Apart from Monti’s bill, Letta’s government pushed through a decree to provide financial incentives for businesses to hire young workers up to a maximum payment of EUR650 per employee. However access to the scheme is highly restrictive. Only workers aged 18 to 29 years old are eligible to participate. The "Youth Guarantee" initiative applies for 18 months for new hires provided that employees have been without regular employment for six months previously. In addition, the funding provision is only available for a 12-month period where fixed-term contracts are transformed into permanent contracts.

The Italian (and even the Spanish) government has to tread very carefully when formulating future labour reforms. The conflicting challenges facing the government is to balance the need to create jobs very quickly alongside securing a more stable and better functioning labour market in the medium term. The key issue remains the usefulness of temporary contracts in an economic downturn and its implications for the dual labour market. The previous government adopted a labour market reform in 2012, which made short-term contracts more costly for employers by raising the tax and welfare contributions they have to pay by 1.4 percentage points. Firms will be reimbursed the extra tax if the temporary contract is made permanent. However, temporary contracts can be an important tool to encourage firms to create jobs during the final stages of a downturn or in the beginning of a recovery when there remains uncertainty about whether the upturn will be sustainable and significant. This is particularly true in countries like Italy and Spain where employment protection legislation is lopsided, favouring workers on permanent contracts, making it difficult and costly firms to shed unproductive workers on indefinite contracts when they are faced with difficult trading conditions. Interestingly, the OECD is urging Italy to repeal parts of the labour market reform adopted in 2012, arguing that the government should consider "easing entry regulations by making it more convenient to hire on a temporary basis and with greater flexibility." They accept this encourages the dual labour market, but the grim situation is crying out for initiates to protect and then boost the demand for labour.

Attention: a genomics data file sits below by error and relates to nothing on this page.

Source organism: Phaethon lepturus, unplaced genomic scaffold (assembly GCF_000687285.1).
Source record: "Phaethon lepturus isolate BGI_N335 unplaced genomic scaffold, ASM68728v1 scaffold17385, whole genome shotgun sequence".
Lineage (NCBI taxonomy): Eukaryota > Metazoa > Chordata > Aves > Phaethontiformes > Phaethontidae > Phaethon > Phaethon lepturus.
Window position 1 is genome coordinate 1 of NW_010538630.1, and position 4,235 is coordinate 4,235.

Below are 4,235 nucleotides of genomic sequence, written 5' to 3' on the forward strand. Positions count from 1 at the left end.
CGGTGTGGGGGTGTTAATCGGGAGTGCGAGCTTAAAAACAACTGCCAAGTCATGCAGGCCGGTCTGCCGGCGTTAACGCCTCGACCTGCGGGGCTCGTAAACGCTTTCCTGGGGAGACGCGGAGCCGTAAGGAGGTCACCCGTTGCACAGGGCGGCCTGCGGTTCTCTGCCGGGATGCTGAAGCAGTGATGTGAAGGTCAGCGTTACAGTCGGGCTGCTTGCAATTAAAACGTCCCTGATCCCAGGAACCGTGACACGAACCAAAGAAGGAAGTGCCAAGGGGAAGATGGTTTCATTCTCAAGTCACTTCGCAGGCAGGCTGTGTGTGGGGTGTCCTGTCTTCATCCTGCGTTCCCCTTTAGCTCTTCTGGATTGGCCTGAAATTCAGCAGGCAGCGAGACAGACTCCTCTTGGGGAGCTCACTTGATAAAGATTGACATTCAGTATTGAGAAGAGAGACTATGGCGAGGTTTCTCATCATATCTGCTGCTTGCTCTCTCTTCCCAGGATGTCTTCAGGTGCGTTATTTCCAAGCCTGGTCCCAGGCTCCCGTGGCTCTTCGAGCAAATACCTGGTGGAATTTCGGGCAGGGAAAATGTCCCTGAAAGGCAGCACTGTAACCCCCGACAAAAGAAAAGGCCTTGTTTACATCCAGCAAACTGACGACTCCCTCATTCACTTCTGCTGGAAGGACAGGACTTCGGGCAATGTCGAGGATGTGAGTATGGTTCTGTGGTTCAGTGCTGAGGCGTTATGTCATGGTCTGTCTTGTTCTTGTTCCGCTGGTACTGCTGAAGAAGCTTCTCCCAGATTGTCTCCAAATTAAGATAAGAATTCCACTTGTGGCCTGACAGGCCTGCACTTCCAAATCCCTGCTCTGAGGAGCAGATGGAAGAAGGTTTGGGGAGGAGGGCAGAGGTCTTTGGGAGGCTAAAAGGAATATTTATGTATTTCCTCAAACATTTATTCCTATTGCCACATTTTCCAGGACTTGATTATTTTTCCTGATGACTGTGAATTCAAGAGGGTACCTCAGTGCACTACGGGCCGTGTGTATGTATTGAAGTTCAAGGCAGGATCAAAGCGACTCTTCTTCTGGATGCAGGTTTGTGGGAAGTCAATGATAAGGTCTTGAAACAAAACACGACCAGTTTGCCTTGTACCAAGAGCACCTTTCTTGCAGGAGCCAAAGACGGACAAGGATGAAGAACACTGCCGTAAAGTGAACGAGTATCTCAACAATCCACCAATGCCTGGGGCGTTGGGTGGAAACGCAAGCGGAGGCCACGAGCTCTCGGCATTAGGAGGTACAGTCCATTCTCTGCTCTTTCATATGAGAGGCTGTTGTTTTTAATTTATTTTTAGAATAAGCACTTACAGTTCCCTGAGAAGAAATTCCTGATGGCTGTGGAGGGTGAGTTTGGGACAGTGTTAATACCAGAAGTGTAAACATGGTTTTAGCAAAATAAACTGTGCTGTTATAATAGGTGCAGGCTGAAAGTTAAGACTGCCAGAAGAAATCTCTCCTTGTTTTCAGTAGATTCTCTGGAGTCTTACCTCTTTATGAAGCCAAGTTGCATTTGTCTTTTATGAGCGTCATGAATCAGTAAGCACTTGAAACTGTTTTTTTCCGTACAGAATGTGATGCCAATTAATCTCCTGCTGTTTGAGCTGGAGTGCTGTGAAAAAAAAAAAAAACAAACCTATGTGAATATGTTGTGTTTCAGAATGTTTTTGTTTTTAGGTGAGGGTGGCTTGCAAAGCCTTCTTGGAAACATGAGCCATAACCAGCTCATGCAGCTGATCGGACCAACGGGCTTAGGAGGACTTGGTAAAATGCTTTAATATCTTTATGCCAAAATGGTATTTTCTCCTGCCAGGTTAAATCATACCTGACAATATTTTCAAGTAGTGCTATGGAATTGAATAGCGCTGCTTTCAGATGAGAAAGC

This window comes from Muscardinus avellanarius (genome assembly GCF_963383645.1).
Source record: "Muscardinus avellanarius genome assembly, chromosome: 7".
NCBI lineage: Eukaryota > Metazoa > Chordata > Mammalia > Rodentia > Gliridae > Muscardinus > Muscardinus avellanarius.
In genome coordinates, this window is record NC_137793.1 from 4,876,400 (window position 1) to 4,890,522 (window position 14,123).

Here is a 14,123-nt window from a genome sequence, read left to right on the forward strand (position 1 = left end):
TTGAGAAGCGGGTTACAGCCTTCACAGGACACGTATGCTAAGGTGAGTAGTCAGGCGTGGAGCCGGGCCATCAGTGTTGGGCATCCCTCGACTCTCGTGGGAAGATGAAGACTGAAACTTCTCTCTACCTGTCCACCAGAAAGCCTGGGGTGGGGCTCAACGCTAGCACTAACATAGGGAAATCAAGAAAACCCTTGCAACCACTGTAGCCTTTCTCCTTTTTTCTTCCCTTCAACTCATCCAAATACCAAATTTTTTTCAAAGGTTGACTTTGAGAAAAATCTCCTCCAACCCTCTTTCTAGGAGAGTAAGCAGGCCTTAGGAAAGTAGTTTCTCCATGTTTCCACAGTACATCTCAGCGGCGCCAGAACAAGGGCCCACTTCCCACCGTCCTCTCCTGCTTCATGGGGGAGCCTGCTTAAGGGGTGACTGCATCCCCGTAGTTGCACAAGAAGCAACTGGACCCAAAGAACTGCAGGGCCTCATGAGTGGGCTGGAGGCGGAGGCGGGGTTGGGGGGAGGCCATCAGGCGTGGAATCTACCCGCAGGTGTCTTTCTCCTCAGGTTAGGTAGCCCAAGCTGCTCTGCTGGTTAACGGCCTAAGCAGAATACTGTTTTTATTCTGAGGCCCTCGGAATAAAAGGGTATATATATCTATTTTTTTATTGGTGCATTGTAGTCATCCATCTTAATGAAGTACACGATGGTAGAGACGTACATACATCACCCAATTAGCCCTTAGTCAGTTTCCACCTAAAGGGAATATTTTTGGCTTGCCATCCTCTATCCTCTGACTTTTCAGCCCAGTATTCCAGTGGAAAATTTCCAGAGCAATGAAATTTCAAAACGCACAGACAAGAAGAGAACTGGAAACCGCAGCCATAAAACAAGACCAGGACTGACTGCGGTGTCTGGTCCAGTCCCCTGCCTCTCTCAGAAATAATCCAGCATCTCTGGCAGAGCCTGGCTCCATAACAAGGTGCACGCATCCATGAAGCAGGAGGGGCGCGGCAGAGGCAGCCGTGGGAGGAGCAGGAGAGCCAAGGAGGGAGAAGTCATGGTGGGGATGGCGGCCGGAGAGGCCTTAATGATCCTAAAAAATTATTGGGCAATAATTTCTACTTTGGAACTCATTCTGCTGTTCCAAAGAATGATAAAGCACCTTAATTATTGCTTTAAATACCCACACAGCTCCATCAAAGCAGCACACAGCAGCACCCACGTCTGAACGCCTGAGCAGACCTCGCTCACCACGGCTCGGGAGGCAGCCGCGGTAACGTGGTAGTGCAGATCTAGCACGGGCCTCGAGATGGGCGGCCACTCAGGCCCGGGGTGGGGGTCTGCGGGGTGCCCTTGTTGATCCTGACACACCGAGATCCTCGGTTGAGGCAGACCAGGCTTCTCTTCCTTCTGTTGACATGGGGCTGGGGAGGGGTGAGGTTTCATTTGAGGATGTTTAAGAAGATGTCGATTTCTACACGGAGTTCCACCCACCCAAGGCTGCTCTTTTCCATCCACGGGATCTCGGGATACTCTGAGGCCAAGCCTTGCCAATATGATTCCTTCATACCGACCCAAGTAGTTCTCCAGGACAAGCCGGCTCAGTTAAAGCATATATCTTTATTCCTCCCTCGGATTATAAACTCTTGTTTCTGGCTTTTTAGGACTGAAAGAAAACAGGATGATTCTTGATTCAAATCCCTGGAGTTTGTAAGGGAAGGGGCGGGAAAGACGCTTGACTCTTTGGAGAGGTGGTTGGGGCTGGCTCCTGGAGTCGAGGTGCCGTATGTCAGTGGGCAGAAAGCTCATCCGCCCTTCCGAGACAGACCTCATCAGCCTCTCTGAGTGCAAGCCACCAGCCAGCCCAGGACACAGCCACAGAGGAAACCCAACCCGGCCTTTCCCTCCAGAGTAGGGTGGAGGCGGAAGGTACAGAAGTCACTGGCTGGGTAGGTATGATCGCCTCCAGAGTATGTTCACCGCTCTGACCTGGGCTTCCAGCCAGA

The dual labour market is not a sustainable model, given that it can trigger sharp swings in the demand for labour (and the unemployment rate) that we have witnessed during the various stages of the economic cycle, particularly the downturns. Firms are better able to jettison workers on short-term contracts when times are tough, rather than attempt to engineer a downward adjustment in wages which could impossible if the firm is locked into a collective wage bargaining agreement.